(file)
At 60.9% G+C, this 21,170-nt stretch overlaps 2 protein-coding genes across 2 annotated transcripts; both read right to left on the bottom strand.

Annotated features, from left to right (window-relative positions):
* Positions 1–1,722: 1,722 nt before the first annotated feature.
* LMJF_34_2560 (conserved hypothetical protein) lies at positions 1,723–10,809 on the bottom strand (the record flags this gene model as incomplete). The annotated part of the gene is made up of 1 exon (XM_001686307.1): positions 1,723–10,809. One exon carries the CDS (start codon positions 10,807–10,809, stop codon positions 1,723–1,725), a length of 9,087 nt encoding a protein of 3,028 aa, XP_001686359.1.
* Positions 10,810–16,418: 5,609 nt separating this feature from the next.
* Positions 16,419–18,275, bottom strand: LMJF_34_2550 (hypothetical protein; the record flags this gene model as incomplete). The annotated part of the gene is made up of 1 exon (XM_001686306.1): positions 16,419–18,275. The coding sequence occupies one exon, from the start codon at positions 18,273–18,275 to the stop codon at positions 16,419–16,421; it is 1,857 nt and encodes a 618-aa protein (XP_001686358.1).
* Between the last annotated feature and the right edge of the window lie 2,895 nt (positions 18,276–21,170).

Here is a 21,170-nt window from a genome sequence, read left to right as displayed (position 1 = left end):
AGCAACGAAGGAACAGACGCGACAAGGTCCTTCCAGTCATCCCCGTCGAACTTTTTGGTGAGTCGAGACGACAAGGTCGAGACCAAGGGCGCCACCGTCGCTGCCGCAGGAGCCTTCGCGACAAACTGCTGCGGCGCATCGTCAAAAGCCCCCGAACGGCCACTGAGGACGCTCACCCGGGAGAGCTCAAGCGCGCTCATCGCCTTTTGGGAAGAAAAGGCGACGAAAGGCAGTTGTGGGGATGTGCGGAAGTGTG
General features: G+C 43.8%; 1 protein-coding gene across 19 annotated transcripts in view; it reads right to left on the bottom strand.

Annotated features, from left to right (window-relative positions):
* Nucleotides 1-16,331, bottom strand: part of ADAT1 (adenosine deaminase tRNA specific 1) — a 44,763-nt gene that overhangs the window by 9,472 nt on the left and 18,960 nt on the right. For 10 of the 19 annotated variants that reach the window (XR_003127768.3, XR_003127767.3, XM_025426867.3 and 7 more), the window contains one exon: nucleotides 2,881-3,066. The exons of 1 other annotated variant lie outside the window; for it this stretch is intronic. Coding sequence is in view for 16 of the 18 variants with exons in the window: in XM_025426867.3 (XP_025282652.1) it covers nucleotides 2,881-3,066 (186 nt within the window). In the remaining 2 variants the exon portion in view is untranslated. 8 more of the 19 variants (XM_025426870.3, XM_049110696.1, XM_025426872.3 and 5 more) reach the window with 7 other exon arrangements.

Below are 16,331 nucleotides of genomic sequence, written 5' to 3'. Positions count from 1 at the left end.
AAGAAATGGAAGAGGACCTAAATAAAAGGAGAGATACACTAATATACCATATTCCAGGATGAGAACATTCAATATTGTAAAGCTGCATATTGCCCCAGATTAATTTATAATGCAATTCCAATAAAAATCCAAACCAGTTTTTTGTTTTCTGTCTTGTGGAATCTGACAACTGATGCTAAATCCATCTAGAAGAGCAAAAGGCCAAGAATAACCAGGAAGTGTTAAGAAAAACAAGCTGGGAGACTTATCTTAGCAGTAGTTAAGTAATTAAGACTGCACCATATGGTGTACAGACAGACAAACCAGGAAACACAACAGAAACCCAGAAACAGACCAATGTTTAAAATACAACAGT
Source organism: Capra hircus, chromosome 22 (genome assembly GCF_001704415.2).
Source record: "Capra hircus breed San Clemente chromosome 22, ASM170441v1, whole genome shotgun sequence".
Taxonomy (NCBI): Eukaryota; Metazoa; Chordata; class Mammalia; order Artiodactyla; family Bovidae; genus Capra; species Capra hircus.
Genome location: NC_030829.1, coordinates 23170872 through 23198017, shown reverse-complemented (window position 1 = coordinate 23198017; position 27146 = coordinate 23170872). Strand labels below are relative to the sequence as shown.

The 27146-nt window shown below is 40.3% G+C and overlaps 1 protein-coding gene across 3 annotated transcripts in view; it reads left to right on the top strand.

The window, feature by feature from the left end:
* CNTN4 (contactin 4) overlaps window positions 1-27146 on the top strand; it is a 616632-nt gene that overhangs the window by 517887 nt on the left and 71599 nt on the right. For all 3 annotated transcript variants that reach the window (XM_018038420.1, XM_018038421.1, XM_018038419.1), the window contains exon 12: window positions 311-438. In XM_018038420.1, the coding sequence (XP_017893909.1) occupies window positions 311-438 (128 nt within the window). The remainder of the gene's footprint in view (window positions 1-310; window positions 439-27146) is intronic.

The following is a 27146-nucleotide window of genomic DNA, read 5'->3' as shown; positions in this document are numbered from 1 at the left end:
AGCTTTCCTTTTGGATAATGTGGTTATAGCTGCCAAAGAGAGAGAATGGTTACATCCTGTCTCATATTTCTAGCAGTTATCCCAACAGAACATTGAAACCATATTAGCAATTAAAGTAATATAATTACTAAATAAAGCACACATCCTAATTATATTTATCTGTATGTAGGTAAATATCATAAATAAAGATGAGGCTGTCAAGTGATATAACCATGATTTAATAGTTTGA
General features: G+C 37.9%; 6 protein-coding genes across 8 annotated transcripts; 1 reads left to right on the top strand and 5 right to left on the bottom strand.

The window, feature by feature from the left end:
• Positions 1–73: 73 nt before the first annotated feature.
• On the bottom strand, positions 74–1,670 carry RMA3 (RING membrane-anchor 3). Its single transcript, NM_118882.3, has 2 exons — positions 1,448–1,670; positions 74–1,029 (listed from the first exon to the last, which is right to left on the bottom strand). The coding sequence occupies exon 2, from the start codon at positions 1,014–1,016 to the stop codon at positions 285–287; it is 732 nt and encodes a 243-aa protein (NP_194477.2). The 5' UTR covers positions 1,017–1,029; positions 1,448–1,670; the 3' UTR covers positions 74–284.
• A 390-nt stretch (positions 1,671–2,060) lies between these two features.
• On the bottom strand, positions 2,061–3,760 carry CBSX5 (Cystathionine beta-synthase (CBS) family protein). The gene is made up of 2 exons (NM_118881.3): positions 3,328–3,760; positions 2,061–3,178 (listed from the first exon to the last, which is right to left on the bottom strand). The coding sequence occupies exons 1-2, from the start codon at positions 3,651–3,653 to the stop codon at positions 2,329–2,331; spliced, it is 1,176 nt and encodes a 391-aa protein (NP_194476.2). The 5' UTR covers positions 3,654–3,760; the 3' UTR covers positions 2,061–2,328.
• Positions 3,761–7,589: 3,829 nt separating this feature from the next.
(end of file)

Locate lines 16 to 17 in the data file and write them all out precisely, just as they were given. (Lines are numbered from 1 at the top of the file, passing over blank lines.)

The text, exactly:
Source record: "Capra hircus breed San Clemente chromosome 22, ASM170441v1, whole genome shotgun sequence".
Taxonomy (NCBI): Eukaryota; Metazoa; Chordata; class Mammalia; order Artiodactyla; family Bovidae; genus Capra; species Capra hircus.